Tech Trends for 2016: Holograms
Forget the fictional holograms in Star Wars and Back to the Future , Microsoft are making hologram computing a reality. Watch out for the HoloLens in 2016
When a tech giant such as Microsoft is making waves with a new innovation, you know it’s one to watch. The disruptive innovation in question? Holograms. Specifically, technology which generates live holograms – the HoloLens.
Set to begin shipping in 2016, Microsoft’s HoloLens will enable users to watch Netflix on a hologram TV, interact with business clients and colleagues via a hologram screen, turn holograms into physical objects (via 3D printing) and so much more.
Recently showcased at Microsoft’s Future Decoded event, the HoloLens is the first fully untethered, holographic computer which creates high-definition holograms to integrate with the “real world”.
Users are able to produce holograms to bring ideas to life and, while being arguably one of the ‘coolest’ new technologies of the New Year; it also offers opens up an array of commercial opportunities.
Engineers, designers, architects and animation teams can use the technology to pin holograms to physical objects in order to scale them in real time. Moreover, they will be able to see their work from every angle. Business can make use of HoloLens via Skype in order to interact with clients and colleagues in real-time and colleagues can also help with difficult tasks by drawing instructions that appear as holograms in ‘your world’. While in the education sector, universities and schools can use the 3D hologram images to help students learn by making flat illustrations and diagrams come alive.
How it works
Holograms and holographic objects are made entirely of light and can be two dimensional (like paper), or three-dimensional (much like any physical object). With the HoloLens, holograms appear life-like; they can be moved, shaped and changed by the user of the environment that the hologram is in.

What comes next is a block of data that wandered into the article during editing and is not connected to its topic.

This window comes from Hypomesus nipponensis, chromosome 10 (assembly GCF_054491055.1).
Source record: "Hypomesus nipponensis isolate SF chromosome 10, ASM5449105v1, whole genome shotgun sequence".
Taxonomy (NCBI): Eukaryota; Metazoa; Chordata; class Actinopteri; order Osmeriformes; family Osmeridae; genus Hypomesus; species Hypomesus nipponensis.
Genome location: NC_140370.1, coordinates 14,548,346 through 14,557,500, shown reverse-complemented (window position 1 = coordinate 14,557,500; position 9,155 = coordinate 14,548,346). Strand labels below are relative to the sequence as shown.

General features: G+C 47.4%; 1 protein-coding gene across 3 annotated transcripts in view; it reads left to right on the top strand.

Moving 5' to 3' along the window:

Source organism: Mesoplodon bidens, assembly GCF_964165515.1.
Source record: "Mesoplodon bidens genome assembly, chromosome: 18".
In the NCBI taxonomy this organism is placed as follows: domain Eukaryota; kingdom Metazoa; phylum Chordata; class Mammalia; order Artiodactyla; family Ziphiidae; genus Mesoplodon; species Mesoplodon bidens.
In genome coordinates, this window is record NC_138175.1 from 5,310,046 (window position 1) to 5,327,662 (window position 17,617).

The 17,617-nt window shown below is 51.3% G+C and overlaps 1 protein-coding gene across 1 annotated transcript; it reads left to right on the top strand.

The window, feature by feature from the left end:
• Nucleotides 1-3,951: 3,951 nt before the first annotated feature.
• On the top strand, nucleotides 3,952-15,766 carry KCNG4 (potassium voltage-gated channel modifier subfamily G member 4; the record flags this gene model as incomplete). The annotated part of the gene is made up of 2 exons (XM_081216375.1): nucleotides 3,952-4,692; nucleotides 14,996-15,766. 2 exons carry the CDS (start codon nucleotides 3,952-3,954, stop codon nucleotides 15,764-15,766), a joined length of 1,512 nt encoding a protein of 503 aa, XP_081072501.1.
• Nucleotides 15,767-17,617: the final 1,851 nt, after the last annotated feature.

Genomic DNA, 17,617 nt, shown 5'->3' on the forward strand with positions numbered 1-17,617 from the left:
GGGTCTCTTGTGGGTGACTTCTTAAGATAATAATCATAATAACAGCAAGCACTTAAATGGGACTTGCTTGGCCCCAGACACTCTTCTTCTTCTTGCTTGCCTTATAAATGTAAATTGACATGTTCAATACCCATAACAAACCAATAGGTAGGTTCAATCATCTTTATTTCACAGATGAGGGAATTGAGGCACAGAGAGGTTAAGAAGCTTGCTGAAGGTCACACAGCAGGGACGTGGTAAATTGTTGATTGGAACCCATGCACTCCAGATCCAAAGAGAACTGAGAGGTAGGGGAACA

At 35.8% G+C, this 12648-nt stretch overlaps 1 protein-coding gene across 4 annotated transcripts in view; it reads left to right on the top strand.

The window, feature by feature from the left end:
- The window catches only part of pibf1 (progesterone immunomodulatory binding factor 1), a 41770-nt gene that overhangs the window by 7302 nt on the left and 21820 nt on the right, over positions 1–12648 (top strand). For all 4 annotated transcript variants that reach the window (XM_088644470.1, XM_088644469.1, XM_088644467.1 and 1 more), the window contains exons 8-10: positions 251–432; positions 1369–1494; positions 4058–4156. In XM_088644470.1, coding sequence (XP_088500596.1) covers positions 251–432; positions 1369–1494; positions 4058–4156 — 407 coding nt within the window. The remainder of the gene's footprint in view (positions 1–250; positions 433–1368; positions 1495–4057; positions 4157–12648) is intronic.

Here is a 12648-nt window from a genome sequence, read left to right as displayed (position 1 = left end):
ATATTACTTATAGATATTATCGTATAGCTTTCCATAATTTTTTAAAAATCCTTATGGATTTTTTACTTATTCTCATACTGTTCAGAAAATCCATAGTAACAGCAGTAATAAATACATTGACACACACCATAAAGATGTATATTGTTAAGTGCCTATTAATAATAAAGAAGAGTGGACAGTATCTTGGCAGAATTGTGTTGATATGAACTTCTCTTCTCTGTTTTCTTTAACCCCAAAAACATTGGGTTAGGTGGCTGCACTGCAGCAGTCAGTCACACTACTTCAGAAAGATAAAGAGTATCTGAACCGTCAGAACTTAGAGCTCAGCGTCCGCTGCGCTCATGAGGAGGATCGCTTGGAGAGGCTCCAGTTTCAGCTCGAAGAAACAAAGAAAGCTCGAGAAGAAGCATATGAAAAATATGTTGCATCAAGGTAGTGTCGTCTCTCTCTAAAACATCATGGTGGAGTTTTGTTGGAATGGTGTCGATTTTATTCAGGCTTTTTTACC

Running using Windows 10, the HoloLens’ exact technology is pretty confidential but in layman’s terms it generates a multi-dimensional image to a user who then perceives this as a holographic object in the real world.
Holographic computing on the HoloLens is different to existing technologies such as augmented reality (AR) and virtual reality (VR). With AR, you can’t see holographic objects placed in specific physical locations or objects in the real world, while with VR you’re entirely engaged in the virtual world and have to stay seated or standing. The HoloLens offers the best of both or what it refers to as “delivering a mixed reality”.
Microsoft has said that it believes the HoloLens will offer a “wide array of use-cases for all”. In a statement on its website:
“We believe developers, commercial organisations, designers, creators, and those seeking a whole new way to be entertained will find unique value in Microsoft HoloLens.
“HoloLens will be a revolutionary tool for businesses – transforming how companies, designers and creators work with three-dimensional data to bring products and information to life. This is just the beginning.”